CNET logo Why You Can Trust CNET

Our expert, award-winning staff selects the products we cover and rigorously researches and tests our top picks. If you buy through our links, we may get a commission. Reviews ethics statement

Sony Ericsson R306 review: Sony Ericsson R306

This one's for your nan -- it's a basic, budget flip phone equipped with an AM radio and not much else.

Ella Morton
Ella was an Associate Editor at CNET Australia.
Ella Morton
3 min read

Ever been out and about and developed a sudden, desperate hankering to listen to talkback radio? Neither have we, but if your wireless predilections include stations in the AM frequency range, you have a new, compact option for listening on the go.


Sony Ericsson R306

The Good

Large buttons. Has AM radio reception. Simple to use.

The Bad

Only 5MB of storage. Input lag during texting. Fuzzy radio reception. Annoying nav key.

The Bottom Line

The annoying navigation key, laggy messaging interface and fuzzy radio reception don't add up to a very good phone, even at this budget price.

Sony Ericsson's R306 is a budget clamshell handset equipped with an AM/FM radio and not a whole lot else. With its large buttons, sedate colours and easy access to the talk on 2UE, it seems a perfect fit for the blue-rinse brigade, but it's not daggy enough to embarrass you when you pull it out of a pocket.

With its squarish contours and bulky size, the R306 looks like a sixties designer's vision of future gadgetry. The silver and grey colour scheme is no-nonsense, and the phone is free — some would say mercifully free — from jewelled embellishments and touch-sensitive surfaces.

When closed and held horizontally, the R306 resembles a radio. Speakers on the left and right are divided by a silver panel that incorporates a monochrome display. This LCD displays incoming calls, radio stations and the clock. Beneath it are three preset buttons for quick access to stations as well as up and down keys for scrolling through channels.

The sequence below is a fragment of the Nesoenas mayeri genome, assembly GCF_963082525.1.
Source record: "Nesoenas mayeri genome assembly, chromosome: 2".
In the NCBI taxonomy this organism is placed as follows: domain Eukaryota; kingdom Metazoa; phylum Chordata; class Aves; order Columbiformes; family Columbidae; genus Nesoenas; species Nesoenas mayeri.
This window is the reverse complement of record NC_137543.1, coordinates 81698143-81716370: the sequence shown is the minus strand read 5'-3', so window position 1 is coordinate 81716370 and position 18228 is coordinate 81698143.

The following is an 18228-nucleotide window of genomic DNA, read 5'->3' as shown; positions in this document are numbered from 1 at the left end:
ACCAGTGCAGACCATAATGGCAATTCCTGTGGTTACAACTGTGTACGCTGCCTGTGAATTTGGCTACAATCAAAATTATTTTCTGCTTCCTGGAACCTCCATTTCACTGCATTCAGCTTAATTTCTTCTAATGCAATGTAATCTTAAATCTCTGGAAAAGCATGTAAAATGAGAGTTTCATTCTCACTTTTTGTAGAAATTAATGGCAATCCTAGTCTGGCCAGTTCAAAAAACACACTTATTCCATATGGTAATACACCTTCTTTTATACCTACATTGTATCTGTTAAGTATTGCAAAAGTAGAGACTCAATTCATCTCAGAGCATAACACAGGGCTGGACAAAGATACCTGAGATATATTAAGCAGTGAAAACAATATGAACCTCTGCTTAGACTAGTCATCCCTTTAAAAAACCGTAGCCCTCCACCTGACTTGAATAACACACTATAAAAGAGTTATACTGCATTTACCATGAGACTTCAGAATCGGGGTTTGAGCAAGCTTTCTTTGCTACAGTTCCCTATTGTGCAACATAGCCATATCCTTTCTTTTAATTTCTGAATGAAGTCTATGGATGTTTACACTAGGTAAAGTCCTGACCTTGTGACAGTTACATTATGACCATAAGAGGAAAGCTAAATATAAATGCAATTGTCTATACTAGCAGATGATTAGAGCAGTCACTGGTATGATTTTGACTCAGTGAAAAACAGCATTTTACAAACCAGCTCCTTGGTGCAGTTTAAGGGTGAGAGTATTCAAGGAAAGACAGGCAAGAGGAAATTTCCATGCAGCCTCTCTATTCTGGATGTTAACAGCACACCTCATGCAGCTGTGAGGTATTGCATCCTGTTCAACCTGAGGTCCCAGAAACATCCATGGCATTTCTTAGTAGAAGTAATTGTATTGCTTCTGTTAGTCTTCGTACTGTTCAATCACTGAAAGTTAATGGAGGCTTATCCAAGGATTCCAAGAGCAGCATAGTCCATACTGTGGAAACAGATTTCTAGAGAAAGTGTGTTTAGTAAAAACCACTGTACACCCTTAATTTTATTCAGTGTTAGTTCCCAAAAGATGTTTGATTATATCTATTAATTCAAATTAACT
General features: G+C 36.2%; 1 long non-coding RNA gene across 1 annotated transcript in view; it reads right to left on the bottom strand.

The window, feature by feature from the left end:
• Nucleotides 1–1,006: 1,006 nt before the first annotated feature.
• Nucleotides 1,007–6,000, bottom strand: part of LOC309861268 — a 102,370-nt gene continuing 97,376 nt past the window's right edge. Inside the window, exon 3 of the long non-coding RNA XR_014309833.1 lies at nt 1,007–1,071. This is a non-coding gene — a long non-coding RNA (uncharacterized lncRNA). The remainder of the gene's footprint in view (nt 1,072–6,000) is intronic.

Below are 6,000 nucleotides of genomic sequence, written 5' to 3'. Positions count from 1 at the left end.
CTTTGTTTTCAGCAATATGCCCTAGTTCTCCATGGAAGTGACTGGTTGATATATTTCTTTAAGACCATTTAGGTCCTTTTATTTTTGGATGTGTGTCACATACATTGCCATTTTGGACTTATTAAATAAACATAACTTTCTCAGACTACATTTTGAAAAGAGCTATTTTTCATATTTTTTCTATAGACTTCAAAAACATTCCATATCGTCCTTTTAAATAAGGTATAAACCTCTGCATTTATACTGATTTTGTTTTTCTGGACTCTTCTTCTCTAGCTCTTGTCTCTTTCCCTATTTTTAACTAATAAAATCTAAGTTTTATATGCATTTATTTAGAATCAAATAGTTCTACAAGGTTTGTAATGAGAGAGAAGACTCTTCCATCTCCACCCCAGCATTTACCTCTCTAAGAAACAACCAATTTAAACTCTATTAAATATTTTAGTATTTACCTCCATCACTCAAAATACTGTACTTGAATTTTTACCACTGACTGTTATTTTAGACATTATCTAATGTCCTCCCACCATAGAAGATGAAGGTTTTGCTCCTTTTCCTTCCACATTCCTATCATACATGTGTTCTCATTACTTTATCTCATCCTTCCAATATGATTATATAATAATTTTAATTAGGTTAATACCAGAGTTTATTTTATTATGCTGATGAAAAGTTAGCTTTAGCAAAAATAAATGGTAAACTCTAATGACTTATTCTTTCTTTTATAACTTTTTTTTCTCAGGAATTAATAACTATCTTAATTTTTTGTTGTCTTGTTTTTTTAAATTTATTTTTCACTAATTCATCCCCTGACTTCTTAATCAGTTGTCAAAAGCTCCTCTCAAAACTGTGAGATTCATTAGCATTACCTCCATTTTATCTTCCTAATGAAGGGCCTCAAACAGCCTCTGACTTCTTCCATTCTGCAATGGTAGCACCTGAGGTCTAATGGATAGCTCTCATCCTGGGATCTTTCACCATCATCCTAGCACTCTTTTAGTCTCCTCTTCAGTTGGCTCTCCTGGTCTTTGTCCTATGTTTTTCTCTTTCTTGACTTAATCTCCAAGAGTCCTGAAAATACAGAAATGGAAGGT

Flick the phone open — a slightly arduous task given the weight of the lid — and you're met with more silver and grey on the keypad. The circular number keys are refreshingly well-spaced, and their raised silver ridges make it easy to distinguish between each button by the way the keypad feels. The other keys are not so user-friendly — the selection key at the centre of the menu nav button is particularly troublesome due to its tiny size and the fact that it's flush with the surrounding surfaces. There are also two buttons hiding in plain sight beneath the send and end keys. Though they have tiny symbols on them, they are barely distinguishable as buttons because they are just sections of the surface.

Being an entry-level phone, the R306 is understandably light on features, but the paltry storage space is a bit jarring. Inside the R306 is a scant 5MB of space, or barely enough to store a single MP3. There is no expansion slot to bump up the teeny amount of memory, so you will have to settle for the tunes on the radio if you want to hear music on your phone.

Also making appearances on the features list are Bluetooth, a voice recorder and a 1.3 megapixel, flash-free camera capable of recording short videos. Sony Ericsson's TrackID music identification service is included, for all those times when you need to know the name of a song posthaste but can't Google the lyrics.

In general, radio reception on mobile phones tends to be a mixed, static-strewn affair. Adding AM to the mix makes things even fuzzier. We tested the radio by putting the phone in a pocket and walking around the Sydney CBD. Predictably, when we ventured into areas with densely-packed skyscrapers, static swiftly took over. Reception was better in open areas such as parks, but some stations still suffered from intermittent buzzing.

The R306's AM radio reception is at its least impressive when you're roaming urban streets, but it's tolerable when the headphone cable is pulled taut and you're not moving around too much. This makes the phone a cheap and compact choice for a day out at the cricket — if the commentary provided by the intoxicated rabble proves too irritating, simply plug in the headset, switch on the radio, and listen to the experts give their take on the action.

Calls came through clear and loud, but messaging was not so simple. The interface is laggy, and letters can get skipped when typing speedily in T9 mode, resulting in an annoying need to re-enter entire words. If you're a keen texter, your patience will be tested.

The R306 is easy to use, but the annoying navigation key, laggy messaging interface and fuzzy radio reception don't add up to a very good phone, even at this budget price.